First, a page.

John Baret

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John Baret or Barrett (died 1580), was an English lexicographer during the Elizabethan era, and was responsible for publishing a dictionary of English, Latin, Greek and French entitled An Alvearie.


Baret matriculated at St John's College, Cambridge in 1551 as a sizar before migrating to Trinity College, Cambridge and receiving a degree of B.A. in 1554-5, and an M.A. in 1558.[1] He became a fellow of the college in 1560. He later received the degree of M.D. from Peterhouse College, Cambridge in 1577, but there is no evidence that he ever practiced medicine.

About 1555 he describes himself as "having pupils at Cambridge, studious of the Latin tongue."

In later years he is said to have travelled abroad, and to have taught in London. Baret died before the close of 1580, but the exact date is uncertain.


Baret published, in about 1574, a dictionary of the English, Latin, and French languages, with occasional illustrations from the Greek. It was called An Alvearie, or Triple Dictionarie in English, Latin, and French, and was dedicated to William Cecil, Lord Burghley, the chancellor of Cambridge University. The date, 2 Feb. 1573–4, appears among the introductory pages, but not on the title-page. The materials for the volume were gradually collected during eighteen years by Baret's many pupils, and he entitled it, on that account, an "Alvearie", or beehive. Every English word is first explained, and its equivalent given in Latin and French. Two indexes at the end of the volume collect the Latin and French words occurring in the text.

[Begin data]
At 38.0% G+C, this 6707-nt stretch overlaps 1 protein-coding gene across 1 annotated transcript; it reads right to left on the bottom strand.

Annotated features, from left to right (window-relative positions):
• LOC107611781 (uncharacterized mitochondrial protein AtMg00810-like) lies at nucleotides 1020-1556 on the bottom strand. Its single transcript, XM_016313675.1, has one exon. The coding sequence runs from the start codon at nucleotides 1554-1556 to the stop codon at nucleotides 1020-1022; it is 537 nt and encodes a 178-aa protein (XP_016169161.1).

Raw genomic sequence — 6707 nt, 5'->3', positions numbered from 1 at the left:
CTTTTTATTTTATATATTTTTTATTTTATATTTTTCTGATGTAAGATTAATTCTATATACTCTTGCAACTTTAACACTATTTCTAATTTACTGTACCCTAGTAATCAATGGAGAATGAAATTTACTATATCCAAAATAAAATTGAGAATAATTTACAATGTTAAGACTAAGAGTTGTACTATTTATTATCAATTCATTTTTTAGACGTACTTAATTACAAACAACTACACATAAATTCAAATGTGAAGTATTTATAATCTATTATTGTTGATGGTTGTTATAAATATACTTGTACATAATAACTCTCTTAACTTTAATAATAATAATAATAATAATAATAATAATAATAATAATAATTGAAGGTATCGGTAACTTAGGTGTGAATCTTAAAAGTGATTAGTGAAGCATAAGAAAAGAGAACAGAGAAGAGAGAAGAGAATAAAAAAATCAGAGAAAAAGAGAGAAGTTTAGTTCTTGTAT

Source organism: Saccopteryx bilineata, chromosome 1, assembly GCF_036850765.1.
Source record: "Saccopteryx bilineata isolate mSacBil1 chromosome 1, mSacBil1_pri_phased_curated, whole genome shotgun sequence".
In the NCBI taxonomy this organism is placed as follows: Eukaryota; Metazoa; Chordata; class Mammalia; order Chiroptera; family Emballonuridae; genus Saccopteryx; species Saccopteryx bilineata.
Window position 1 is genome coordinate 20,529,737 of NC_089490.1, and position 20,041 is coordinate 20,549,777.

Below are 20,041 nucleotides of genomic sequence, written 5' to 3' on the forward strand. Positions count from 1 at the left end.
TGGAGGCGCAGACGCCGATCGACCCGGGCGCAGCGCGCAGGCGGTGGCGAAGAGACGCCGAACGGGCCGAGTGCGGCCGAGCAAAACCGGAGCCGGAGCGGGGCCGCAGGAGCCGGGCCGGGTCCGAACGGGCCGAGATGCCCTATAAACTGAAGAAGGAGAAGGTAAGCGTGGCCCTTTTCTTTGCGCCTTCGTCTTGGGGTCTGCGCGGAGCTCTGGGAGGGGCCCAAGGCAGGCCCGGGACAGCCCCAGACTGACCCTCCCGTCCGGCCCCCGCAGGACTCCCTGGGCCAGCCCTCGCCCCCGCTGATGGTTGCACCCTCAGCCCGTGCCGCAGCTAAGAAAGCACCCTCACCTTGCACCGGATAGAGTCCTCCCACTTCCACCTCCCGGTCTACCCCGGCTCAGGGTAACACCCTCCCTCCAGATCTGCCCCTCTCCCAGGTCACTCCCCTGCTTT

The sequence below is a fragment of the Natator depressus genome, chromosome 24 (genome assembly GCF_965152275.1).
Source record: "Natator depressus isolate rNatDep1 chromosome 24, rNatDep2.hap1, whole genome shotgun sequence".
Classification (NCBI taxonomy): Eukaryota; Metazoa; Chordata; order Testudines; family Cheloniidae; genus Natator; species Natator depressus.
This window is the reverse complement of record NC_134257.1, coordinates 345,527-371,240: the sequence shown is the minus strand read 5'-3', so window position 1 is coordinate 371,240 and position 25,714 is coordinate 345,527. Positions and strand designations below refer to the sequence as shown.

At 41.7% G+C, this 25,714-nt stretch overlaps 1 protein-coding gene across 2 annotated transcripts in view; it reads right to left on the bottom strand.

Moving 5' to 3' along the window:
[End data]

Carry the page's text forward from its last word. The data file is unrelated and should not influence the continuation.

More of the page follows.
The expenses of publication were mainly borne by Sir Thomas Smith, "principall secretarie to the queenes majestie," and Alexander Nowell, "Maister Nowell, deane of Pawles".[2] Latin, Greek, and English verses in praise of the compiler and his work were prefixed to the book, among the writers being Richard Mulcaster and Arthur Golding. A second edition of the dictionary, in which Greek took almost as important a place as the other languages, was published shortly after Baret's death, and bore the date 2 January 1580–1. A lengthy poem "to the reader," signed "Tho. M.", laments the recent death of the author, and new Latin elegiacs are added by Mulcaster. The title of the book in its final form runs: An Alvearie, or quadruple Dictionarie containing foure sundrie tongues, namely, English, Latine, Greeke, and Frenche, newlie enriched with varietie of wordes, phrases, proverbs, and divers lightsome observations of Grammar.[3] Baret's dictionary is still of great service in enabling readers to trace the meaning of Elizabethan words and phrases that are now obsolete.


  1. ^ "Barrett, John (BRT551J)". A Cambridge Alumni Database. University of Cambridge.
  2. ^ Ralph Churton, Life of Alexander Nowell, p. 220
  3. ^ Restituta: or Titles, Extracts, and Characters of Old Books in ..., Volume 3

 This article incorporates text from a publication now in the public domain"Baret, John". Dictionary of National Biography. London: Smith, Elder & Co. 1885–1900.